- Ginger helps the gut microbiome, which can also help reduce inflammation. By increasing good bacteria and reducing harmful bacteria, ginger can improve gut health and reduce inflammation.
- Ginger reduces inflammation due to its anti-inflammatory compounds, antioxidants, and positive effects on gut health.
- Ginger can be used in many forms and recipes: tea, smoothies, juices, sauces, dressings or as an ingredient in your favourite recipes.
- Many health food stores or your local markets, including Nature’s Fare and Choices, also sell ginger supplements or chewable ginger tablets. Be sure to look for pure, natural ginger supplements, not ones loaded with sugar and extra unnecessary ingredients.
- Leafy greens, including kale, spinach, bok choy, arugula and collard greens, are known for their high nutrient density, including vitamins, minerals, and antioxidants, to help reduce inflammation in the body.
- One reason leafy greens are so effective at reducing inflammation is that they are rich in antioxidants, such as vitamins C, E, and beta-carotene. These antioxidants can help to neutralize free radicals that can cause damage to tissues and cells in the body and contribute to inflammation.
- Leafy greens are high in fibre and help to promote healthy digestion and reduce inflammation in the gut. A healthy gut microbiome is essential for reducing inflammation throughout the body.
- Leafy greens are also a rich source of omega-3 fatty acids, which can help to alleviate inflammation in the body naturally.
- Adding leafy greens to your diet can offer various nutrients that aid in reducing inflammation, enhancing digestion, and promoting overall well-being.
Incorporating Anti-Inflammatory Plant-based Foods into Your Diet
By incorporating anti-inflammatory plant-based foods into your diet, you can feel energized and well-nourished while also controlling inflammation.
Incorporating a plant-based diet into your lifestyle is a great way to fight against chronic inflammation and improve your overall well-being.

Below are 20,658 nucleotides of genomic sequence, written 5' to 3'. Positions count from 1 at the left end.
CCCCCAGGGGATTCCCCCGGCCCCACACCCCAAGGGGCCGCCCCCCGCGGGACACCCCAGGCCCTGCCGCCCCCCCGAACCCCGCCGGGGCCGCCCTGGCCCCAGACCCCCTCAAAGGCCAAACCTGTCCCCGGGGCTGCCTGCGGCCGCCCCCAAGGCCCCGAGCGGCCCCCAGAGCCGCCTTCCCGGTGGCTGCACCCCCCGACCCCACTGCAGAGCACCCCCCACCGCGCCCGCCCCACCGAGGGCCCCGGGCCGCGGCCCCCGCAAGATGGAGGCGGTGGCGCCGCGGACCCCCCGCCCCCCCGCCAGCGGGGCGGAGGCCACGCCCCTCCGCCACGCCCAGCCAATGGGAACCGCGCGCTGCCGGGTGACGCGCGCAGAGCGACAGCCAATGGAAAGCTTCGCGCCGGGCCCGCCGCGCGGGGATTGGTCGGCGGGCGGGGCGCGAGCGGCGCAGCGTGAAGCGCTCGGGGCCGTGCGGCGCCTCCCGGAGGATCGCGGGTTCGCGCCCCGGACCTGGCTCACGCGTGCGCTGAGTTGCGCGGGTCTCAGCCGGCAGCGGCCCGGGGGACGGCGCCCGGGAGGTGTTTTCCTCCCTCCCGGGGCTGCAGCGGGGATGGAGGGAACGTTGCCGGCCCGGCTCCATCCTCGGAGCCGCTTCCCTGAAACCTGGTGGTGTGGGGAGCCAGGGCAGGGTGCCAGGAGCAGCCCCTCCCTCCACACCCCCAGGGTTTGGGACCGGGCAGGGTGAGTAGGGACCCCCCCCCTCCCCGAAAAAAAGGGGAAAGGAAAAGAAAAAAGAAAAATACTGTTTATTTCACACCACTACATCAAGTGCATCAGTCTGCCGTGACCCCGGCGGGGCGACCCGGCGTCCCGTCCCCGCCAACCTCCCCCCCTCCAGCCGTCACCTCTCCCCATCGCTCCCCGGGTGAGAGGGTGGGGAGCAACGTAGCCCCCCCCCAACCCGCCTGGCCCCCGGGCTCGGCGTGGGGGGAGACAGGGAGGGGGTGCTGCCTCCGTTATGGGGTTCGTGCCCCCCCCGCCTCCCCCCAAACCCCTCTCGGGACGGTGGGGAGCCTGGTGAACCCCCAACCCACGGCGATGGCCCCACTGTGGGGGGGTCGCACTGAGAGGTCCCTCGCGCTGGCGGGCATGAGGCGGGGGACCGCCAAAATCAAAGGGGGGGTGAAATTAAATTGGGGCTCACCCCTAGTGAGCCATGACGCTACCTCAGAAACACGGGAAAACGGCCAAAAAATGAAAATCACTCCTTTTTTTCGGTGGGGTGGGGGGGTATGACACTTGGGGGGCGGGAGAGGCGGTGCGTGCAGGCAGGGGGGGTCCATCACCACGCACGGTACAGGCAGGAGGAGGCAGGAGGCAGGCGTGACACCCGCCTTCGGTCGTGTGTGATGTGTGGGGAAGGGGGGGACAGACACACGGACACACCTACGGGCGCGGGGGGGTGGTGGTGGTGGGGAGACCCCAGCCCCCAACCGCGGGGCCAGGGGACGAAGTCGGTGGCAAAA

Consuming more meatless meals, you can also enjoy the added benefits of fibre and phytochemicals in plant-based protein sources like tofu, beans, lentils, seitan, and tempeh.
Plant-based meals can include an array of healthy plant-based proteins, colourful fruits and vegetables, healthy fats such as avocado, nuts, and olive oil, as well as plenty of whole grains to nourish your body.
Dreena Burton Plant-based Vegan Recipes
Dreena Burton has so many excellent and yummy plant-based recipes. Below are some of our favourite anti-inflammatory recipes created by Dreean Burton.
We encourage you to try them and have fun adding more plant-based ingredients to your daily lifestyle and diet.
- How to buy, prep and cook with greens: Let them eat greens!
- Sweet potato recipes: We love Sweet Potatoes
- Green Smoothies: Hooray for Greens!
- Overnight Oats: Yummy Breakfast!
- Buddha Dressing & Cornucopia Salad: Colourful Cooking!
- Squash Soup: Comfort in A Bowl!
- Chocolate Chia Pudding: Sooooo Good!
Meet Dreena Burton, Vegan Cookbook Author
Dreena Burton is a local South Surrey cookbook author, vegan for 25 years, and a busy mom of three. Dreena Burton, the OG vegan cookbook author, plant-based for over 25 years.
She is the author of six vegan cookbooks. Her most recent title, “Dreena’s Kind Kitchen,” won the world’s first vegan cookbook award.
Dreena has also co-authored with plant-based physician Dr. Barnard on The Cheese Trap and Cookbook for Reversing Diabetes. Find out more information at Dreena Burton
For more recipe inspiration by Dreena Burton, be sure to check out the recipe section of her website. Dreena Burton Recipes
You can also learn more about Dreena Burton’s Cookbooks and purchase them yourself. Dreena Burton Cookbooks
South Surrey Chiropractic and Wellness
South Surrey Chiropractic and Wellness is an integrated multidisciplinary wellness clinic in South Surrey, British Columbia. The clinic offers various services to help individuals achieve and maintain optimal health, including:
- Chiropractic care
- Registered massage therapy
- Spinal decompression
- Cold laser therapy
- Shockwave therapy
Our team (Chiropractors, Acupuncturists, and Massage Therapists) at South Surrey Chiropractic and Wellness work together to provide high-quality, personalized care. Our integrated wellness clinic helps patients achieve their health and wellness goals to be “Your Most Well Self.”
Online booking is available (for most practitioners) to schedule appointments at your convenience. In addition, we support ICBC cases and can direct bill to most insurance providers.
South Surrey Chiropractic and Wellness provides a welcoming and supportive environment so you can take the first steps towards a healthier and happier you. Our team looks forward to welcoming you to our clinic.